Vinyl chloride

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A colorless gas with an ether-like odor. Vinyl chloride was first made synthetically in 1835. It is primarily used to make Polyvinyl chloride. At one time vinyl chloride was used as a refrigerant and as a propellant in aerosol cans, but those uses were banned because of its toxicity.

Synonyms and Related Terms

VC; chloroethene; chloroethylene

Other Properties

Soluble in ethanol, ether, carbon tetrachloride, benzene. Slightly soluble in water.

Composition CH2:CHCl
CAS 75-01-4
Melting Point -153.
Density 0.9
Molecular Weight mol. wt. = 62.50
Refractive Index 1.3700
Boiling Point -13.37

Hazards and Safety

Human carcinogen, mutagen, and teratogen. Extremely toxic by inhalation.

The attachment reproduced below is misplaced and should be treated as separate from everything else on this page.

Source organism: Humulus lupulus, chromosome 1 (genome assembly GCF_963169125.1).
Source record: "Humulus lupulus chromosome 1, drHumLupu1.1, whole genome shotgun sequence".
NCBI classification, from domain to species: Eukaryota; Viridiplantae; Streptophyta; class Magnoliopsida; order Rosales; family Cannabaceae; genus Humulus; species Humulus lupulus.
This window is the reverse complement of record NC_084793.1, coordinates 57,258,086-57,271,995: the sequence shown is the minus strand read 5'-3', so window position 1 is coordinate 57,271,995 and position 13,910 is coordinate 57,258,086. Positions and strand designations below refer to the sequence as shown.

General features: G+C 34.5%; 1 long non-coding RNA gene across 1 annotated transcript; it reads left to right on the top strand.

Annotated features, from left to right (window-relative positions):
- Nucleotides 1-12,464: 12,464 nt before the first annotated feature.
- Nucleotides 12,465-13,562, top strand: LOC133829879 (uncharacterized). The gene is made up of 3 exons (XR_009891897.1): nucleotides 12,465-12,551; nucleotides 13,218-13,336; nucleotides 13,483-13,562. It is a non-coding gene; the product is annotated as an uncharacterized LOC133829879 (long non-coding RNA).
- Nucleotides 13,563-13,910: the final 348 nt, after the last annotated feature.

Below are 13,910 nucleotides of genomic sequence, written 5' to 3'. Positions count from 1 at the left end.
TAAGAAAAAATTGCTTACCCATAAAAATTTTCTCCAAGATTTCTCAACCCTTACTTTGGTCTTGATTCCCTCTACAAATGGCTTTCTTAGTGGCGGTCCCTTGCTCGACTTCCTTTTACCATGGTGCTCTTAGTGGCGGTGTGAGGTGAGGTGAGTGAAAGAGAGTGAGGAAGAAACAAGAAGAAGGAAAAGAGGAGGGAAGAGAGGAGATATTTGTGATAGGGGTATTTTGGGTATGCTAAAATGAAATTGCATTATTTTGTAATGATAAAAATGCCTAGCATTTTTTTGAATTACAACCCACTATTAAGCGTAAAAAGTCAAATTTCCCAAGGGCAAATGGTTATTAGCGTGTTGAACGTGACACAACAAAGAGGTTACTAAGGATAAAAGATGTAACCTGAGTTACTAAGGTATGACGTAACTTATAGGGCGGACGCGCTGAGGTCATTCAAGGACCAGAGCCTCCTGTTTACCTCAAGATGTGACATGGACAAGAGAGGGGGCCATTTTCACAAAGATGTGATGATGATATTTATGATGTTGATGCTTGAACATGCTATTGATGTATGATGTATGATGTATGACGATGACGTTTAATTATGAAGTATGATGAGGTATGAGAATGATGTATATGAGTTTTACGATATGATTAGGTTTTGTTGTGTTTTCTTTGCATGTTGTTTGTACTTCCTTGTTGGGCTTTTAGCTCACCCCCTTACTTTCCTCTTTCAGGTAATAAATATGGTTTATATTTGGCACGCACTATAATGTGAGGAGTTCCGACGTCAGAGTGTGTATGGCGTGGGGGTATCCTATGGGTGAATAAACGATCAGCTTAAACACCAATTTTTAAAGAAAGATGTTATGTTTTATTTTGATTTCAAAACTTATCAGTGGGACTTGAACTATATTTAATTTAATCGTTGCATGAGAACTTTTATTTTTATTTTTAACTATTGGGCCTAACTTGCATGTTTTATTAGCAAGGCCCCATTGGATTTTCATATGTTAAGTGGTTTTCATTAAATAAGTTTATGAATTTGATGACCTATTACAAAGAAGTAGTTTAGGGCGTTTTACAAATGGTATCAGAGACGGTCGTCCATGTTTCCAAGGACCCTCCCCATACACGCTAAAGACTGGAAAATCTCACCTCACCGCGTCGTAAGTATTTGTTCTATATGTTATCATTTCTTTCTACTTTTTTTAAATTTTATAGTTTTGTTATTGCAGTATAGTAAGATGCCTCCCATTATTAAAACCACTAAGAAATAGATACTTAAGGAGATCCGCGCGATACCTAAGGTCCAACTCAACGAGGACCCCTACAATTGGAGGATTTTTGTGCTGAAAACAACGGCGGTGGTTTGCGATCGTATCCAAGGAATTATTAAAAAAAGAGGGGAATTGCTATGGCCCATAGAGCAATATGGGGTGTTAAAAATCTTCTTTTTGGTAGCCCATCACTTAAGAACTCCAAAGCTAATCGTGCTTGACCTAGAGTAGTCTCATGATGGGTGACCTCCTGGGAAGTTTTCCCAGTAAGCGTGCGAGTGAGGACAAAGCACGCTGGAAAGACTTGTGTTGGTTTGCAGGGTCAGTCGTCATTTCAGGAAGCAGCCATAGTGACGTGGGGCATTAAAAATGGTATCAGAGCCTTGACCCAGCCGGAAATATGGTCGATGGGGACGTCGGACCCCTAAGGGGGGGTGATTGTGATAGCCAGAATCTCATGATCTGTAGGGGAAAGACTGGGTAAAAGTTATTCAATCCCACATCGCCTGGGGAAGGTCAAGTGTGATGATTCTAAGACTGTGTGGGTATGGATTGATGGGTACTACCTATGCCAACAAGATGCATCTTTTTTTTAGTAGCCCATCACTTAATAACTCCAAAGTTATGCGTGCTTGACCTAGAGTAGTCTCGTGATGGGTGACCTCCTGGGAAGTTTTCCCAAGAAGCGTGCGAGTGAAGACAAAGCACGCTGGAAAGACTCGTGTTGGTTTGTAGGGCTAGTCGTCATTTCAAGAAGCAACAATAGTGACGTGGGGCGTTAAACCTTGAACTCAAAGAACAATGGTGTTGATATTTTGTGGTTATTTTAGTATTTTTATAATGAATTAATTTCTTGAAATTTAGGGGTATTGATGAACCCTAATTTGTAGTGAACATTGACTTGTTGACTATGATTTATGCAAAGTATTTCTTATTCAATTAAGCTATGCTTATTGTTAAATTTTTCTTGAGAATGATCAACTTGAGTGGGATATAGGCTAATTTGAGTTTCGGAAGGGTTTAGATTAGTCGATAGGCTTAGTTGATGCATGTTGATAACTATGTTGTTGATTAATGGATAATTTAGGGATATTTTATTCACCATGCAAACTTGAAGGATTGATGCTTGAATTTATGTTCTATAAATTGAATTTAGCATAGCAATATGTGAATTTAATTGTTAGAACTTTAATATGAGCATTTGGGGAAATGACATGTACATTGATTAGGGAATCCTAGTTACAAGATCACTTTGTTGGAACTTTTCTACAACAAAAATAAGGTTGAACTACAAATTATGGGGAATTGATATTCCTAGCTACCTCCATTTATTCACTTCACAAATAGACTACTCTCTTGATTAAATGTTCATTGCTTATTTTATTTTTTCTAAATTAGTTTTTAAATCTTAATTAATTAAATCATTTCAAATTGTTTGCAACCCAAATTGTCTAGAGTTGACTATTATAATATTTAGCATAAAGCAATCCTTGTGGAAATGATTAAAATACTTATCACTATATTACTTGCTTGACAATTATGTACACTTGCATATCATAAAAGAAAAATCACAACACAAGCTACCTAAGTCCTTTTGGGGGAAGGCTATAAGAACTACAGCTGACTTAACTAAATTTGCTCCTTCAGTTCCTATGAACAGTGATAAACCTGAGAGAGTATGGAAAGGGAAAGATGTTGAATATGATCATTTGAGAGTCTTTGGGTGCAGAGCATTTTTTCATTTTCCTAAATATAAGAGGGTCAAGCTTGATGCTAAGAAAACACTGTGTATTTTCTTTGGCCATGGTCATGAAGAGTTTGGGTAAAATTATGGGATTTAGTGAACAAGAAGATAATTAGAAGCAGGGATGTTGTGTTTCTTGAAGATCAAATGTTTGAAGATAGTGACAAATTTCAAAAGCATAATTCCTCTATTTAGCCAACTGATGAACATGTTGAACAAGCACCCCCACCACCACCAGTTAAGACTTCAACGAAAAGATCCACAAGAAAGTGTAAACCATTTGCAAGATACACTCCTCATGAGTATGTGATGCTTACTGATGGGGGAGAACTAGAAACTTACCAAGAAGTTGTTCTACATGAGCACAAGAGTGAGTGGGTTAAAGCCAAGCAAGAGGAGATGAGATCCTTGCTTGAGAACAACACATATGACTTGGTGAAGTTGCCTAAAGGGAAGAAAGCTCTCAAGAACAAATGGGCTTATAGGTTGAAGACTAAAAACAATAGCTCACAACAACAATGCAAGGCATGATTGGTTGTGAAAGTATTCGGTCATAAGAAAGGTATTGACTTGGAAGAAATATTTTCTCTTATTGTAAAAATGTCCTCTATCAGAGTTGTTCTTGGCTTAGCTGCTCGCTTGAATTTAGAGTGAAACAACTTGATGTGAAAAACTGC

Contact with liquid will cause frostbite.

Flammable. Flash point = -78 C Explosive in air (at 4-22%).

LINK: International Chemical Safety Card

Sources Checked for Data in Record

  • Richard S. Lewis, Hawley's Condensed Chemical Dictionary, Van Nostrand Reinhold, New York, 10th ed., 1993
  • Michael McCann, Artist Beware, Watson-Guptill Publications, New York City, 1979
  • Random House, Webster's Encyclopedic Unabridged Dictionary of the English Language, Grammercy Book, New York, 1997
  • The Merck Index, Martha Windholz (ed.), Merck Research Labs, Rahway NJ, 10th edition, 1983 Comment: entry 10132
  • The American Heritage Dictionary or Encarta, via Microsoft Bookshelf 98, Microsoft Corp., 1998

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